Gov. Northam highlights Mason as a model for safe reopening during Fairfax Campus visit

Virginia Gov. Ralph Northam praised George Mason University for keeping its coronavirus numbers low during a visit to the Fairfax Campus on Tuesday where he announced a refinancing plan for colleges and universities.

“Mason has taken safety precautions very seriously,” said Northam, speaking through a Mason-branded face covering. “I know that this campus community understands that safety is a shared responsibility.”

Mason President Gregory Washington thanked Northam for his steady leadership during the pandemic. Washington also said it has so far been a great year for Mason.

“Earlier this year, we were worried if we could even open up,” Washington said. “Not only have we opened up, but… our plan for a Safe Return to Campus has far exceeded our expectations.”

Mason recently conducted 2,400 coronavirus tests to uncover an extremely low positivity rate of 0.45%, which Northam called “enviable.”

Mason created safety protocols such as requiring face coverings in public and when around others and practicing physical distancing whenever possible. Students have done an outstanding job in taking the pandemic seriously, Washington said.

Mason is “probably about the safest place you can be … outside of your home,” Washington told Northam.

The refinancing plan Northam announced could save Virginia colleges and universities more than $300 million over the next two years. The plan involves refinancing bonds issued by the Treasury Board of Virginia and the Virginia College Building Authority, which universities use for capital projects.

“The COVID-19 pandemic continues to have tremendous impacts on higher education, including the fiscal health of our colleges and universities,” Northam said. “Families all over the country are taking advantage of record low interest rates to finance their home mortgages, and we want our public institutions to benefit as well.”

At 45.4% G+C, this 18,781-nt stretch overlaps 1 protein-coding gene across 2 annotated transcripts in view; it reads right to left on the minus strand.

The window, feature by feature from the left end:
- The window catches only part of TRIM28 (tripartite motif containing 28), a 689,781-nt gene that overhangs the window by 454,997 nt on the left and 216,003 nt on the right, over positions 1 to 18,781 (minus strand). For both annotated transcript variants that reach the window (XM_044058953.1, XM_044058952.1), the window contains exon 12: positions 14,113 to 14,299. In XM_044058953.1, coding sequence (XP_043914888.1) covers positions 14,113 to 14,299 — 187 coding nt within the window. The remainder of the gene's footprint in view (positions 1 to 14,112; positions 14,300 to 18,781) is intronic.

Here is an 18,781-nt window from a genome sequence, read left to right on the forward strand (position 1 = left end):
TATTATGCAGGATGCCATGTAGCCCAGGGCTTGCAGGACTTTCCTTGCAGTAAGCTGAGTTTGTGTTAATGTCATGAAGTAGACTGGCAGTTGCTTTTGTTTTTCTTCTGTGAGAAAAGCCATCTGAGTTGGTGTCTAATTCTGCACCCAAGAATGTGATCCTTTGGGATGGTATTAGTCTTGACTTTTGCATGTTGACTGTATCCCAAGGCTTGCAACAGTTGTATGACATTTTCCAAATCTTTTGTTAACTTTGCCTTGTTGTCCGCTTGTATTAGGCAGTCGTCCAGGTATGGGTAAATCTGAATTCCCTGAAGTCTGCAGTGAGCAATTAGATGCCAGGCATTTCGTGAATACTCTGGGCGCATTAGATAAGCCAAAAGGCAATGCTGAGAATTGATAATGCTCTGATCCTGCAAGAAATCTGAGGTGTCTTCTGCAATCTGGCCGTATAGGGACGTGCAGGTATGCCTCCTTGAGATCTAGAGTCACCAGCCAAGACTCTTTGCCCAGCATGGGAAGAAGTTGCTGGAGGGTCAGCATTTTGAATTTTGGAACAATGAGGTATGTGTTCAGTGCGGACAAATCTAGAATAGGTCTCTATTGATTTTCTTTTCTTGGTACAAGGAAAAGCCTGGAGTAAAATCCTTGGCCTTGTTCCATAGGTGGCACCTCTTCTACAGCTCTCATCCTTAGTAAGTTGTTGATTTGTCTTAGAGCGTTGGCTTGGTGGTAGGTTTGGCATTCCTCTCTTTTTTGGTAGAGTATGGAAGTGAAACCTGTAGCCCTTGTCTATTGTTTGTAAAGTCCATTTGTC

If Mason takes advantage of the plan, it could save $58.3 million, according to the Office of the Governor. Higher education institutions would make no principal payments on the affected bonds through fiscal year 2023, and would also see their payment plans extended for two years beyond their current schedule.

After his announcement, Northam, along with Washington and other Mason officials, toured Peterson Hall, stopping at a nursing simulation lab. Washington, Northam and Mason Provost Mark R. Ginsberg talked to students in JoAnn Lee’s social work class. The group also visited the parking garage at the Ángel Cabrera Global Center, where they saw coronavirus testing being conducted.

“You are our ground zero,” Washington told about a dozen Mason employees conducting the testing.

Mason, Virginia’s largest and most diverse public university, grew this fall by about 2% compared with last fall to a total of 38,406 students. This fall, Mason offered a variety of in-person, hybrid and online classes to ensure students receive a quality education without sacrificing health and safety during the pandemic. In addition, all students, staff, faculty and visitors must fill out the Mason COVID Health Check anytime they are on campus.

Communications Manager John Hollis contributed to this report.